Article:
Albums for the Apocalypse #3: Mount Eerie’s ‘Dawn’

March 22, 2020 | By

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It’s certain that at this point of areas around the world legally mandating stay-at-home orders, that people are starting to feel a bit lonely being unable to go out. Surely we can venture to grocery stores and get the essentials, but socializing isn’t the easiest to do in a long line of mask-bearing lunatics willing to abandon morality for the last roll of toilet paper. Isolation of this nature is a new and scary thing to most people; but there are some who are well versed in the practice.

Take singer/songwriter Phil Elverum for example, who sequestered himself for the winter of 2002-3 in a cabin located in a remote region of Norway. He spent this seclusion keeping a journal of his day-to-day thoughts and activities alongside which he wrote a series of acoustic songs that would later be recorded and make up his third studio album under the “Mount Eerie” name. Both the album and hardcover novel of his winter journal were released concurrently in 2008 under the name ‘Dawn’.

The winter journal, although a great read and sufficient guide to times of isolation, is unfortunately very rare; going for easily over a hundred dollars if you can manage to find it. It does come printed in its entirety on a single album insert poster inside the vinyl packaging of Dawn, though it is a true pain in the ass to read. On the other hand, the studio album is much easier to locate in Mount Eerie’s discography on most streaming services.

Dawn is a very minimal record compared to much of Elverum’s back-catalog of lo-fi indie rock that often capitalizes on noisy, cacophonous production. By comparison, Dawn is lighter on the ears and infinitely more direct; featuring the personnel of Elverum alone, who provides his boyish voice and layered acoustic guitar.

I’ve seen a few critics pick apart the surface-level sonic simplicity of the record, claiming the music to be desolate and dry. A close listen of the album will easily dispel these criticisms, as the minimalist nature of Elverum’s acoustic acrobatics show that he is more than capable of making each song sound uniquely evocative, despite only utilizing a sparse toolkit of musical elements across the entire record.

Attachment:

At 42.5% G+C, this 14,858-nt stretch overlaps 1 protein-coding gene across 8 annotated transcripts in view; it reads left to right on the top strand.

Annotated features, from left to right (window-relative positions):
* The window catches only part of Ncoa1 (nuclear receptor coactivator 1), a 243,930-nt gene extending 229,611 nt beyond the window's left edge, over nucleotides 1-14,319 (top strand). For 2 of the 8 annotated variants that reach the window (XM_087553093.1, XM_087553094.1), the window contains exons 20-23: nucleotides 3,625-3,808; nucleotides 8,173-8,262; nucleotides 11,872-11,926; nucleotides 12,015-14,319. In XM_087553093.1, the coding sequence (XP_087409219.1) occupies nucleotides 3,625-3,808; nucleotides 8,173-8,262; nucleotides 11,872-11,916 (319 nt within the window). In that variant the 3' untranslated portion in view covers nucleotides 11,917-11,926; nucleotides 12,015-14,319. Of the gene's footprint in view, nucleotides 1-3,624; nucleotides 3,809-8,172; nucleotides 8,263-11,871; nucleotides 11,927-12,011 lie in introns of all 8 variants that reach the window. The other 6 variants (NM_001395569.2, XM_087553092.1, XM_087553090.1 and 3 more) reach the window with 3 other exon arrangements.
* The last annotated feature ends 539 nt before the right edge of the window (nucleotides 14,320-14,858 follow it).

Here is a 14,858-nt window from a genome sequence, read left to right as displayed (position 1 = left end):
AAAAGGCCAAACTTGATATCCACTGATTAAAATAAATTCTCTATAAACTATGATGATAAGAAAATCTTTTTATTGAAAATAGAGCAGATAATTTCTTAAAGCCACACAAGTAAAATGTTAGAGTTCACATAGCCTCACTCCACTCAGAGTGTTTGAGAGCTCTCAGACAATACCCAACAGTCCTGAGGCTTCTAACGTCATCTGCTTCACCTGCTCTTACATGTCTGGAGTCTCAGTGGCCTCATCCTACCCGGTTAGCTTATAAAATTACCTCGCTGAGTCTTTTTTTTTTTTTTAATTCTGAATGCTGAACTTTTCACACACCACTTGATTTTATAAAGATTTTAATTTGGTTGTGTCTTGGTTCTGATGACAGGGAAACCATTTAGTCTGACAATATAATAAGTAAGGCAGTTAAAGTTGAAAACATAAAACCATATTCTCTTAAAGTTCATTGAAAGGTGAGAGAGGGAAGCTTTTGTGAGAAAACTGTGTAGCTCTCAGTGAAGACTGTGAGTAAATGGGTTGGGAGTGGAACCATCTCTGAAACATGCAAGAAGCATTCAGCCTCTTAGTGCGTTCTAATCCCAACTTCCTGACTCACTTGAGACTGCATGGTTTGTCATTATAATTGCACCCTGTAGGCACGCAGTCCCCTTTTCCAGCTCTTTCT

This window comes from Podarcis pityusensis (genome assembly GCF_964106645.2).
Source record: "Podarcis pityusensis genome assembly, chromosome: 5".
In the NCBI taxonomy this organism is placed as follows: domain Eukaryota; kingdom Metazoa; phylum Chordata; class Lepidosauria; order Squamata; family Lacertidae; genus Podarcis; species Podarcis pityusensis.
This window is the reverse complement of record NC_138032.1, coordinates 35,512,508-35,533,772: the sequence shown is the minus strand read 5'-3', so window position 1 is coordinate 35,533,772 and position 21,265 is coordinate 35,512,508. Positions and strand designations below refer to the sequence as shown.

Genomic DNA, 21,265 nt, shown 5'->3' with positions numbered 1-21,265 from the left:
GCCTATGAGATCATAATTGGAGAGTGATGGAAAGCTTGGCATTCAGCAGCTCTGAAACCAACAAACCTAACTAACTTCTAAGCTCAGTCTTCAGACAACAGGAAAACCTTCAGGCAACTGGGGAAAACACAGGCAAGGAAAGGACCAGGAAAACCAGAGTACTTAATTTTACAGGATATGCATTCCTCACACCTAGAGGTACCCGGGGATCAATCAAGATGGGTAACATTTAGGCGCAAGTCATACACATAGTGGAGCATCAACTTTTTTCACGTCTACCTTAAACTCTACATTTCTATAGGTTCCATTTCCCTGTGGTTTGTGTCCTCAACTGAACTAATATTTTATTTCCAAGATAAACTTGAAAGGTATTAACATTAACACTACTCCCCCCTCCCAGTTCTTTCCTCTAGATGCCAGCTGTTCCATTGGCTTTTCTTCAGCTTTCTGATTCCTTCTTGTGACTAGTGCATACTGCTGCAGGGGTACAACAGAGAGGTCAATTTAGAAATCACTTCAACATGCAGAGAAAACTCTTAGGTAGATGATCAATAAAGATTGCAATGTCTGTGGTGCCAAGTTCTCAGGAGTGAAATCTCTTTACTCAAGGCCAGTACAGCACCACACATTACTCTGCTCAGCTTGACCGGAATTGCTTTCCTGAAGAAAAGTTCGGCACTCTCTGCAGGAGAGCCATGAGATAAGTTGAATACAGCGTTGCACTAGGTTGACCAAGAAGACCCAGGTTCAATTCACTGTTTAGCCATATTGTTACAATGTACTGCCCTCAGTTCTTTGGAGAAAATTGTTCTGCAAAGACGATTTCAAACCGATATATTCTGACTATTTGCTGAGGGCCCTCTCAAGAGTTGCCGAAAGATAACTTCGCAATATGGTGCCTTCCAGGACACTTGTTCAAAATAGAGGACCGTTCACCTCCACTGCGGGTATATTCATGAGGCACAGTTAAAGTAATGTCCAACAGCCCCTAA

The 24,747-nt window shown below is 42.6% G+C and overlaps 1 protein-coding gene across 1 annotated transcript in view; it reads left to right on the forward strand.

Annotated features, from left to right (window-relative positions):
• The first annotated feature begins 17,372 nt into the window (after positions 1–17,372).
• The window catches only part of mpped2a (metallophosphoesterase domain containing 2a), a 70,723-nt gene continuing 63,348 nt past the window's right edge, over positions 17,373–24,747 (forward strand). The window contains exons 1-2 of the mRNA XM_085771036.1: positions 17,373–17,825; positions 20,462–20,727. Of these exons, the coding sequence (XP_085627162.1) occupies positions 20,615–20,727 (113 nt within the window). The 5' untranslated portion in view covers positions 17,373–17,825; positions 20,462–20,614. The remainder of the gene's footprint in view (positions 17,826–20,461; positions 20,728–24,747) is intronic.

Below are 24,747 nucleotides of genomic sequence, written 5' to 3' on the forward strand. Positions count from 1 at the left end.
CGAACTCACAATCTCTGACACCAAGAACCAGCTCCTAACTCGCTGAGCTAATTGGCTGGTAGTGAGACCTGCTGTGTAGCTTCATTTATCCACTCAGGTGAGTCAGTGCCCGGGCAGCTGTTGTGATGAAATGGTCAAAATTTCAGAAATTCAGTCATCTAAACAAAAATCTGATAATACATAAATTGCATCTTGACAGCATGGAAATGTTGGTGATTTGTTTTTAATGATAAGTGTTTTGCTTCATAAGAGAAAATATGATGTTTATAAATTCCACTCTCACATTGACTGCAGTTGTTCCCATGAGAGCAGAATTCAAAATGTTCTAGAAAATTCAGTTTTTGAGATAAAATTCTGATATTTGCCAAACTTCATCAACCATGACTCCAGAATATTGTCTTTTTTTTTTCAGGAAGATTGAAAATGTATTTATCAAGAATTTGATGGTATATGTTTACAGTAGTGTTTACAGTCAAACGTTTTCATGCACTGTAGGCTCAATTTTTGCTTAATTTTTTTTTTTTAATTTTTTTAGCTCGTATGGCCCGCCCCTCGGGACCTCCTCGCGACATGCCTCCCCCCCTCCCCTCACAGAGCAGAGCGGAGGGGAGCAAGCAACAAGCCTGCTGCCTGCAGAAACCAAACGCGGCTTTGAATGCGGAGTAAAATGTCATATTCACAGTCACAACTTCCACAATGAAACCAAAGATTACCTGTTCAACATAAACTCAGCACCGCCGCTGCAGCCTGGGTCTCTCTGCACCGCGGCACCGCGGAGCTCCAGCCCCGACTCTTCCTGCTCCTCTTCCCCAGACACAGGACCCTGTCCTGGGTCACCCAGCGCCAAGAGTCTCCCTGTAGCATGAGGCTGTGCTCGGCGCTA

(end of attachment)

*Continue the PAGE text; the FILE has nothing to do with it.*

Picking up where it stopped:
Minimalism is a theme that is applied to the instrumentation, as well as to the lyrical content of the record. Not to say that the songs are written in a negligible manner, but they instead appear to be unfiltered and often more diatribal than melodic. The few tunes that come off somewhat as balladry are actually compositions Elverum lifted or built upon from his and others’ previous work. Examples of this can be found in songs like ‘Moon Sequel’ and ‘With My Hands Out’, the latter of which I personally prefer to the original.

Autobiographical lyricism and the primary use of linear song structures could classify Dawn as an anti-folk record, for it is unashamedly a creation of his own about himself; rather than an exercise in vague expressionism that is expected in most folk music. The experience of listening to this record could be likened to that of inviting Elverum into your own home and letting him tell you his story.

Some may say it’s needlessly indulgent, though I would argue that it does one good to abandon internal struggles and listen to another person vent about theirs for a little while.

-DJ Straight Edge


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Category: Reviews